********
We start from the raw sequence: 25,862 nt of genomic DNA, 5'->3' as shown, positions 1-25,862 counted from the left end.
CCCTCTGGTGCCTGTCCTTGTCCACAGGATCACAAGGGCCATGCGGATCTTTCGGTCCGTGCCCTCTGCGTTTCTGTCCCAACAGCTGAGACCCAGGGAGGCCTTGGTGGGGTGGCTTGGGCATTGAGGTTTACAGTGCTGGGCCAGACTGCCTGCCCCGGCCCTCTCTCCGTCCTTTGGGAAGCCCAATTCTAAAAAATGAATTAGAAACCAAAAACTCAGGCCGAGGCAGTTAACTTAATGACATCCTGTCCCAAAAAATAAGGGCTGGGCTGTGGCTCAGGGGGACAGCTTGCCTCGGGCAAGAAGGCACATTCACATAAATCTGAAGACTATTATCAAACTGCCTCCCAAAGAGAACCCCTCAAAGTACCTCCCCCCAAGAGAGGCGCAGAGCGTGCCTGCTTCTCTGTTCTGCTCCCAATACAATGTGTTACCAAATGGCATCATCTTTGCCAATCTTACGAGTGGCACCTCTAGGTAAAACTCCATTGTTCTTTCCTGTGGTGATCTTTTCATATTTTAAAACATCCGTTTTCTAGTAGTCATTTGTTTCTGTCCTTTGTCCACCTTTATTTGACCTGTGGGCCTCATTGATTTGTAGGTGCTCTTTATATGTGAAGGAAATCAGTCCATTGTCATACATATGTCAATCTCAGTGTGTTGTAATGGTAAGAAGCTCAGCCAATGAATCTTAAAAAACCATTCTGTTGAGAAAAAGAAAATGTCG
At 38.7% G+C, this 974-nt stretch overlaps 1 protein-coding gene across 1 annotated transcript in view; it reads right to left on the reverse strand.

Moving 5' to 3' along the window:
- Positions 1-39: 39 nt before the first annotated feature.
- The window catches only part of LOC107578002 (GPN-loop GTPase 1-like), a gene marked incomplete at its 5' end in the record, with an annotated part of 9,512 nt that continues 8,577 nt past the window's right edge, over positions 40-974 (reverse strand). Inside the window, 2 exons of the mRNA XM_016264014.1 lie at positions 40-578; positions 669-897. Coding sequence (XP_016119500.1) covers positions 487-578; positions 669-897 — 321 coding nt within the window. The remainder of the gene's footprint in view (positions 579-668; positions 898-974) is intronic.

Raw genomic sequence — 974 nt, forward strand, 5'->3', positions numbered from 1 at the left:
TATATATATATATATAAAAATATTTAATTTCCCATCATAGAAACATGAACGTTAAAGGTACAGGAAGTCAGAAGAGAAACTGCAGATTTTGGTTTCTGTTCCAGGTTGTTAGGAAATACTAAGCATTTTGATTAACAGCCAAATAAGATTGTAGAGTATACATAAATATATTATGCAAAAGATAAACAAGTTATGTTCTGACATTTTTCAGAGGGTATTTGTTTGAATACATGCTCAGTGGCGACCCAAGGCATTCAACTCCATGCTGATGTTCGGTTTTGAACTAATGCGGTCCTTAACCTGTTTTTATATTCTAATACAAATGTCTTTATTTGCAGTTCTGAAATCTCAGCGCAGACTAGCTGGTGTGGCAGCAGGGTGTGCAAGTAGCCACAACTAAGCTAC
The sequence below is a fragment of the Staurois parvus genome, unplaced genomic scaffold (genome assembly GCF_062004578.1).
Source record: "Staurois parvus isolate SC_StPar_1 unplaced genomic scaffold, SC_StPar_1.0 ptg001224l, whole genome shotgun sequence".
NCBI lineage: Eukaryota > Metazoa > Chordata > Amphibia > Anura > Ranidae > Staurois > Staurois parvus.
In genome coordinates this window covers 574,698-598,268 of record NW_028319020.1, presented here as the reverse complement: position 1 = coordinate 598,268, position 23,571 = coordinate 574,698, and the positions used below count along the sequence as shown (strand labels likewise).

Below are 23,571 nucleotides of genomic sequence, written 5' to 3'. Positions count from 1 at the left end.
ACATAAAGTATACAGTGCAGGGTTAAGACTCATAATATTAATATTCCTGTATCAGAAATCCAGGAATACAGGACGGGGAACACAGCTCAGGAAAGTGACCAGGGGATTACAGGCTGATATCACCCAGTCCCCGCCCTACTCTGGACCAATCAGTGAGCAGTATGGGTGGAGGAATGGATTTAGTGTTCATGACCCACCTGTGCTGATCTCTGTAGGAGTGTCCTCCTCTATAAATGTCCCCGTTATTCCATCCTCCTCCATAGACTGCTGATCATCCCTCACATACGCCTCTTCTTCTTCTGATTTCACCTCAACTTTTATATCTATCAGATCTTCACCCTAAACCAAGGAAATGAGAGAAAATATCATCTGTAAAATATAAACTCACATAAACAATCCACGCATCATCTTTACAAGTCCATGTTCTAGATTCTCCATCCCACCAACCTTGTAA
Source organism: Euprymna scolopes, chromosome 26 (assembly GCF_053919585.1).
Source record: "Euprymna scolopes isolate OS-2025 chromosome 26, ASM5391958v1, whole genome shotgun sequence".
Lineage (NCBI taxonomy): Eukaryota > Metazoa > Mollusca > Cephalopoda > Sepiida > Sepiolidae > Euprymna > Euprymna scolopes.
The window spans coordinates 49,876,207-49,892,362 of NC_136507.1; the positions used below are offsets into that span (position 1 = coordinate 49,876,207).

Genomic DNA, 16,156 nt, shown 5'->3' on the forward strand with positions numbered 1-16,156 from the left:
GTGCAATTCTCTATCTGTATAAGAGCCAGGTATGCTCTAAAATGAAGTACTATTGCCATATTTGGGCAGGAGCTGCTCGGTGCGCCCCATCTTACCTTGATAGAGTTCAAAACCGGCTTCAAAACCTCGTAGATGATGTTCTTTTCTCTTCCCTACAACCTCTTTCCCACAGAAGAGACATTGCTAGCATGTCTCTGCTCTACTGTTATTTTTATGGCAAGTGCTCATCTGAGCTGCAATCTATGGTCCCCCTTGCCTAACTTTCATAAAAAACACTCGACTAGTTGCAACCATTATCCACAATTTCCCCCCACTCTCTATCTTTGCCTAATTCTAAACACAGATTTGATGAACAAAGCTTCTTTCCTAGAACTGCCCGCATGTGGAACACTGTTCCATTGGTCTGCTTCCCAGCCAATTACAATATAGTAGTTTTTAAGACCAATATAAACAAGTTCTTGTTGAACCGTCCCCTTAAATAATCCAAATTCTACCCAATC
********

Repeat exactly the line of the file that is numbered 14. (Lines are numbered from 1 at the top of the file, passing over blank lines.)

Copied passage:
ACATAAAGTATACAGTGCAGGGTTAAGACTCATAATATTAATATTCCTGTATCAGAAATCCAGGAATACAGGACGGGGAACACAGCTCAGGAAAGTGACCAGGGGATTACAGGCTGATATCACCCAGTCCCCGCCCTACTCTGGACCAATCAGTGAGCAGTATGGGTGGAGGAATGGATTTAGTGTTCATGACCCACCTGTGCTGATCTCTGTAGGAGTGTCCTCCTCTATAAATGTCCCCGTTATTCCATCCTCCTCCATAGACTGCTGATCATCCCTCACATACGCCTCTTCTTCTTCTGATTTCACCTCAACTTTTATATCTATCAGATCTTCACCCTAAACCAAGGAAATGAGAGAAAATATCATCTGTAAAATATAAACTCACATAAACAATCCACGCATCATCTTTACAAGTCCATGTTCTAGATTCTCCATCCCACCAACCTTGTAA